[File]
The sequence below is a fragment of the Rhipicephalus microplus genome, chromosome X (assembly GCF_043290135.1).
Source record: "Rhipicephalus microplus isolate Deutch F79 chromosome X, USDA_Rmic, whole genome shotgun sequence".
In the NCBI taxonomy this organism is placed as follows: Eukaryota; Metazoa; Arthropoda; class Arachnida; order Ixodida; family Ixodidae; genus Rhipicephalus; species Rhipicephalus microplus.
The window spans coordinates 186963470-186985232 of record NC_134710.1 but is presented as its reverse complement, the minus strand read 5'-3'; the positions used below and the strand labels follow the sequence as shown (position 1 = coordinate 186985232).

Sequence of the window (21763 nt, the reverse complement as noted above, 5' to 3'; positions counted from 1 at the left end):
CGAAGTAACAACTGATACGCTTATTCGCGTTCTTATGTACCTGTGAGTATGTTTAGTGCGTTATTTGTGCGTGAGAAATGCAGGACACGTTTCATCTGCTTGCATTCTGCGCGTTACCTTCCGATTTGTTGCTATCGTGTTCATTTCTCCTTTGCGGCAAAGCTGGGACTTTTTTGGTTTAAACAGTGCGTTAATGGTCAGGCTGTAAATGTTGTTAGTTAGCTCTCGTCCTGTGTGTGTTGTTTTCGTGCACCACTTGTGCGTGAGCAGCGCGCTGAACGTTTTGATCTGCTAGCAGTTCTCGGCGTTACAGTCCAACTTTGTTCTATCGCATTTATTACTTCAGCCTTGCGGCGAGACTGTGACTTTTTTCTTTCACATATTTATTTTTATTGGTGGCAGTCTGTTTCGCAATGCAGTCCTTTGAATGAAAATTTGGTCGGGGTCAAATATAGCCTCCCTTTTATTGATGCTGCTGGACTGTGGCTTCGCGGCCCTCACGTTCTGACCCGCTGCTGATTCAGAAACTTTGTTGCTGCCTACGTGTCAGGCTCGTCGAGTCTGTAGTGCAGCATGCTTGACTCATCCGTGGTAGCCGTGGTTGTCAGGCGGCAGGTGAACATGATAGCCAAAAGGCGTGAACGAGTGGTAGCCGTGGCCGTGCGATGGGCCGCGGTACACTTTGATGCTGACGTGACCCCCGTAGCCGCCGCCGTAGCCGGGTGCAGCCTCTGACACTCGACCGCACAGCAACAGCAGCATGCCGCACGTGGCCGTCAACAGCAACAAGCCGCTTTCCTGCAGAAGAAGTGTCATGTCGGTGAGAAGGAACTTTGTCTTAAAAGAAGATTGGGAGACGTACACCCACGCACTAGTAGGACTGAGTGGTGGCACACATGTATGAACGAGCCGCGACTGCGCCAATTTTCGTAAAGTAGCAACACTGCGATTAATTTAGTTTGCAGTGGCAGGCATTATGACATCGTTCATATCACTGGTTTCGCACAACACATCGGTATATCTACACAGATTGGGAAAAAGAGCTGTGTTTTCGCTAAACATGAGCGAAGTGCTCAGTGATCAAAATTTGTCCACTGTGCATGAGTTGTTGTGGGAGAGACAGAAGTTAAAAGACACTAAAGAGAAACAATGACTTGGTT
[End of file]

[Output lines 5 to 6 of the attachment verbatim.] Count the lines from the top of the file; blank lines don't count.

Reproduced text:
Sequence of the window (21763 nt, the reverse complement as noted above, 5' to 3'; positions counted from 1 at the left end):
CGAAGTAACAACTGATACGCTTATTCGCGTTCTTATGTACCTGTGAGTATGTTTAGTGCGTTATTTGTGCGTGAGAAATGCAGGACACGTTTCATCTGCTTGCATTCTGCGCGTTACCTTCCGATTTGTTGCTATCGTGTTCATTTCTCCTTTGCGGCAAAGCTGGGACTTTTTTGGTTTAAACAGTGCGTTAATGGTCAGGCTGTAAATGTTGTTAGTTAGCTCTCGTCCTGTGTGTGTTGTTTTCGTGCACCACTTGTGCGTGAGCAGCGCGCTGAACGTTTTGATCTGCTAGCAGTTCTCGGCGTTACAGTCCAACTTTGTTCTATCGCATTTATTACTTCAGCCTTGCGGCGAGACTGTGACTTTTTTCTTTCACATATTTATTTTTATTGGTGGCAGTCTGTTTCGCAATGCAGTCCTTTGAATGAAAATTTGGTCGGGGTCAAATATAGCCTCCCTTTTATTGATGCTGCTGGACTGTGGCTTCGCGGCCCTCACGTTCTGACCCGCTGCTGATTCAGAAACTTTGTTGCTGCCTACGTGTCAGGCTCGTCGAGTCTGTAGTGCAGCATGCTTGACTCATCCGTGGTAGCCGTGGTTGTCAGGCGGCAGGTGAACATGATAGCCAAAAGGCGTGAACGAGTGGTAGCCGTGGCCGTGCGATGGGCCGCGGTACACTTTGATGCTGACGTGACCCCCGTAGCCGCCGCCGTAGCCGGGTGCAGCCTCTGACACTCGACCGCACAGCAACAGCAGCATGCCGCACGTGGCCGTCAACAGCAACAAGCCGCTTTCCTGCAGAAGAAGTGTCATGTCGGTGAGAAGGAACTTTGTCTTAAAAGAAGATTGGGAGACGTACACCCACGCACTAGTAGGACTGAGTGGTGGCACACATGTATGAACGAGCCGCGACTGCGCCAATTTTCGTAAAGTAGCAACACTGCGATTAATTTAGTTTGCAGTGGCAGGCATTATGACATCGTTCATATCACTGGTTTCGCACAACACATCGGTATATCTACACAGATTGGGAAAAAGAGCTGTGTTTTCGCTAAACATGAGCGAAGTGCTCAGTGATCAAAATTTGTCCACTGTGCATGAGTTGTTGTGGGAGAGACAGAAGTTAAAAGACACTAAAGAGAAACAATGACTTGGTT